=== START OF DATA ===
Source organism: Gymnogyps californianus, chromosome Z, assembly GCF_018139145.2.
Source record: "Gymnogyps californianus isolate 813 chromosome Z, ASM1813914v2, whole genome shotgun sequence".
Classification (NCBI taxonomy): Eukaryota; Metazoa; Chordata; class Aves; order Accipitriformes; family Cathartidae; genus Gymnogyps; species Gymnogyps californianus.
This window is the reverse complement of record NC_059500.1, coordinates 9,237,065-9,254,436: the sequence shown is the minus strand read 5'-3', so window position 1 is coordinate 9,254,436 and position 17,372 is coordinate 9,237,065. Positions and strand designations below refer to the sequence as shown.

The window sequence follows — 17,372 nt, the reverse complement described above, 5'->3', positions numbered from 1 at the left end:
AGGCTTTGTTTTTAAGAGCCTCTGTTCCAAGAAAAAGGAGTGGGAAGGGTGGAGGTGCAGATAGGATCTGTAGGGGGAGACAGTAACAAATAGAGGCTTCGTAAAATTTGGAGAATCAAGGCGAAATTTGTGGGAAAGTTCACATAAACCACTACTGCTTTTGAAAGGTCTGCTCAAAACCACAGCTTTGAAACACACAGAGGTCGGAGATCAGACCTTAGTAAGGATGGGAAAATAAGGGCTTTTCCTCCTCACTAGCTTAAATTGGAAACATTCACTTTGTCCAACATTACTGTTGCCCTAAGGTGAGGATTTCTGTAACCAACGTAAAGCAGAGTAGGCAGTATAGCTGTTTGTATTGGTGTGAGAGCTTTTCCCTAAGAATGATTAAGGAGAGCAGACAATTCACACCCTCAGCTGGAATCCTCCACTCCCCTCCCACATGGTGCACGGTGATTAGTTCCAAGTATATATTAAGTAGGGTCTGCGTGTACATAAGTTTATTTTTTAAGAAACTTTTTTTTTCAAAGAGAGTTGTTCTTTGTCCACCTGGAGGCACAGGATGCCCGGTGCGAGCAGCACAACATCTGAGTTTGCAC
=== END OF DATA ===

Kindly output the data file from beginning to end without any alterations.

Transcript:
Source organism: Gymnogyps californianus, chromosome Z, assembly GCF_018139145.2.
Source record: "Gymnogyps californianus isolate 813 chromosome Z, ASM1813914v2, whole genome shotgun sequence".
Classification (NCBI taxonomy): Eukaryota; Metazoa; Chordata; class Aves; order Accipitriformes; family Cathartidae; genus Gymnogyps; species Gymnogyps californianus.
This window is the reverse complement of record NC_059500.1, coordinates 9,237,065-9,254,436: the sequence shown is the minus strand read 5'-3', so window position 1 is coordinate 9,254,436 and position 17,372 is coordinate 9,237,065. Positions and strand designations below refer to the sequence as shown.

The window sequence follows — 17,372 nt, the reverse complement described above, 5'->3', positions numbered from 1 at the left end:
AGGCTTTGTTTTTAAGAGCCTCTGTTCCAAGAAAAAGGAGTGGGAAGGGTGGAGGTGCAGATAGGATCTGTAGGGGGAGACAGTAACAAATAGAGGCTTCGTAAAATTTGGAGAATCAAGGCGAAATTTGTGGGAAAGTTCACATAAACCACTACTGCTTTTGAAAGGTCTGCTCAAAACCACAGCTTTGAAACACACAGAGGTCGGAGATCAGACCTTAGTAAGGATGGGAAAATAAGGGCTTTTCCTCCTCACTAGCTTAAATTGGAAACATTCACTTTGTCCAACATTACTGTTGCCCTAAGGTGAGGATTTCTGTAACCAACGTAAAGCAGAGTAGGCAGTATAGCTGTTTGTATTGGTGTGAGAGCTTTTCCCTAAGAATGATTAAGGAGAGCAGACAATTCACACCCTCAGCTGGAATCCTCCACTCCCCTCCCACATGGTGCACGGTGATTAGTTCCAAGTATATATTAAGTAGGGTCTGCGTGTACATAAGTTTATTTTTTAAGAAACTTTTTTTTTCAAAGAGAGTTGTTCTTTGTCCACCTGGAGGCACAGGATGCCCGGTGCGAGCAGCACAACATCTGAGTTTGCAC